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He said he had wanted to see it for a long time

Just was wondering if wanted could fit to because at the time of writing he still had not seen the film and the action was not completed or if "for a long time" implies that the desire to see the film began a long time before he said it and obliged the author to use the past perfect. Does for a long time always emphasize the beginning of an action?

https://www.englishexercises.org/makeagame/viewgame.asp?id=8469

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The short answer is NO.

The expression for a long time refers to a period which, from the perspective of the writer/speaker, is lengthy. It is not material whether this period is anticipated (future) or over (past) or continuing (present perfect).

A person "who has been imprisoned for a long time" remains in prison as the length of the time spent there increases.

A person who had been imprisoned for a long time is no longer in prison - either freed or dead - but that period is now in the past.

Alternatively, a writer could construct a story about a prisoner who was still imprisoned, saying: He had been in prison for a long time and was looking forward to his release. Here the writer is looking back on a period in the past and anticipating the future.

A person who has wanted to see a film for a long time is still hoping, after a lengthy period of waiting, to see the film.

A person who had wanted to see a film for a long time is either expecting to see it soon or has possibly seen it since, as illustrated below.

A: He said he had wanted to see the film for many years and that it had fully met his expectations. (He finally saw the movie.)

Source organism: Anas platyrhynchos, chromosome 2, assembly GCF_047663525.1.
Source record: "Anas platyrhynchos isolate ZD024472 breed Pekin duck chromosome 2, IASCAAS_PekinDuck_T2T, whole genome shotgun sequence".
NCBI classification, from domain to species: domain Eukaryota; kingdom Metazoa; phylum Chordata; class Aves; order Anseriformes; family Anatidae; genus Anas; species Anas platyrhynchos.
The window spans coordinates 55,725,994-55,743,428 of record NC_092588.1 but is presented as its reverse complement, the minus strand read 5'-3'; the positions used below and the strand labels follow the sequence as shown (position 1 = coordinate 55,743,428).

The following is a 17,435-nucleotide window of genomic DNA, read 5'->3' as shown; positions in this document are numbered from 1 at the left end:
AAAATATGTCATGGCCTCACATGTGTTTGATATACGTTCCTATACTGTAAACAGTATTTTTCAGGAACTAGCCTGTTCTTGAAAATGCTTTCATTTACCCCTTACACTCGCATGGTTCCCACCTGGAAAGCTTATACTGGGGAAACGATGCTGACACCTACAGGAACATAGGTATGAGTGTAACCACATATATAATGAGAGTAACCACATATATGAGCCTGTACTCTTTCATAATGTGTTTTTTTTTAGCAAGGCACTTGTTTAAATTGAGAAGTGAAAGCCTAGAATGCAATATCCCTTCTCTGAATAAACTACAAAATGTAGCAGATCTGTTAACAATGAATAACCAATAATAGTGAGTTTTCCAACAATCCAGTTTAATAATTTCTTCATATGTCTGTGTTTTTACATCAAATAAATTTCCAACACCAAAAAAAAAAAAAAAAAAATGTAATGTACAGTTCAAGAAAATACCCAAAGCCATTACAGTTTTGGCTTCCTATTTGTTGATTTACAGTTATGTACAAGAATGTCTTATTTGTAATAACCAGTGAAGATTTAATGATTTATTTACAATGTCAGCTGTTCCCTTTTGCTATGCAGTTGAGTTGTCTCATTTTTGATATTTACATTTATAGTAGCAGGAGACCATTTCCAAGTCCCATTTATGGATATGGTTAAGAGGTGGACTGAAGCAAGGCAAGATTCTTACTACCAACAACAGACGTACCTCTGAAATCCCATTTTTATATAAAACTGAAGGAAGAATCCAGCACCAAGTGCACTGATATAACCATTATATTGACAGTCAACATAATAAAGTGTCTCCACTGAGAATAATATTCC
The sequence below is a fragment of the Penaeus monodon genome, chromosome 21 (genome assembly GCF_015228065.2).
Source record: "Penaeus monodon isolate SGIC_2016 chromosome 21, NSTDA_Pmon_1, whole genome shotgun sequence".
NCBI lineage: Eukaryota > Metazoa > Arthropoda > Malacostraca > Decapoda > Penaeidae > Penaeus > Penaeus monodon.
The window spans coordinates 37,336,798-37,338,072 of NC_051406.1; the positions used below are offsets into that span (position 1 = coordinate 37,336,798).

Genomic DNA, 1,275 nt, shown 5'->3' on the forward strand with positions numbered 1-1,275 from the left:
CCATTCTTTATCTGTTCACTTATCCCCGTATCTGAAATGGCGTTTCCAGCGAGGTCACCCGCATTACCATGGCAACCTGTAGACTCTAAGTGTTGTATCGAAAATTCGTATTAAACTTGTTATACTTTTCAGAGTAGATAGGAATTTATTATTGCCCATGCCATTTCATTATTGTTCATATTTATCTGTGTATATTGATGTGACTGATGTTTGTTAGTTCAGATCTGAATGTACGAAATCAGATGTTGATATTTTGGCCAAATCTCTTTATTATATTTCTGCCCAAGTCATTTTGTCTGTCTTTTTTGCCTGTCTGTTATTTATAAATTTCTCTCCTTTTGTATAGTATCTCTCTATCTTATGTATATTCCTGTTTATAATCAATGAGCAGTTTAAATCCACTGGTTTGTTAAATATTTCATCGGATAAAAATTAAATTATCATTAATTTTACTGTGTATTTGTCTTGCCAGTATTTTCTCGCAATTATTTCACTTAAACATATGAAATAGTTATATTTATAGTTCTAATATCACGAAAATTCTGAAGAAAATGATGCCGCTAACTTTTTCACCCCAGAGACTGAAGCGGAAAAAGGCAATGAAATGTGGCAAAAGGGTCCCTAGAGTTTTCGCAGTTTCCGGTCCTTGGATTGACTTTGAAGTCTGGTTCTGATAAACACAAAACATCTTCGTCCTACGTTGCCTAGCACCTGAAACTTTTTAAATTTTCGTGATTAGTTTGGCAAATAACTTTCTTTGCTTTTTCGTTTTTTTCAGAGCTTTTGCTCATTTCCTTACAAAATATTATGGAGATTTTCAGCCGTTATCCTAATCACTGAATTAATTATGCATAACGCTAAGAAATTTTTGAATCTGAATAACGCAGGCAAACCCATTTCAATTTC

B: He said that he had wanted to see the film for many years and couldn't wait for the cinema to open. (He is/was looking forward to seeing it.)

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  • why the meaning of" had wanted to see the film for a long time" depends on the context. In the example have seen the film very recently or is expecting to see it: 2 meanings . Why "had been imprisonned for a long time" does always imply that the person is no longer in prison . It is not logical. It should also mean that the person should also been still in prison (but very close to his liberation). In fact I'd like to now why had wanted for a long time has 2 meanings and had been imprisonned only one. – Yves Lefol Dec 19 '20 at 6:53
  • Yes, you could construct a sentence in which a writer was talking about a prisoner: He had been in prison for a long time and was looking forward to his release 'The context here allows for the use you suggest where the person remains in prison. It had not occurred to me. I will amend my answer. – Ronald Sole Dec 19 '20 at 7:40

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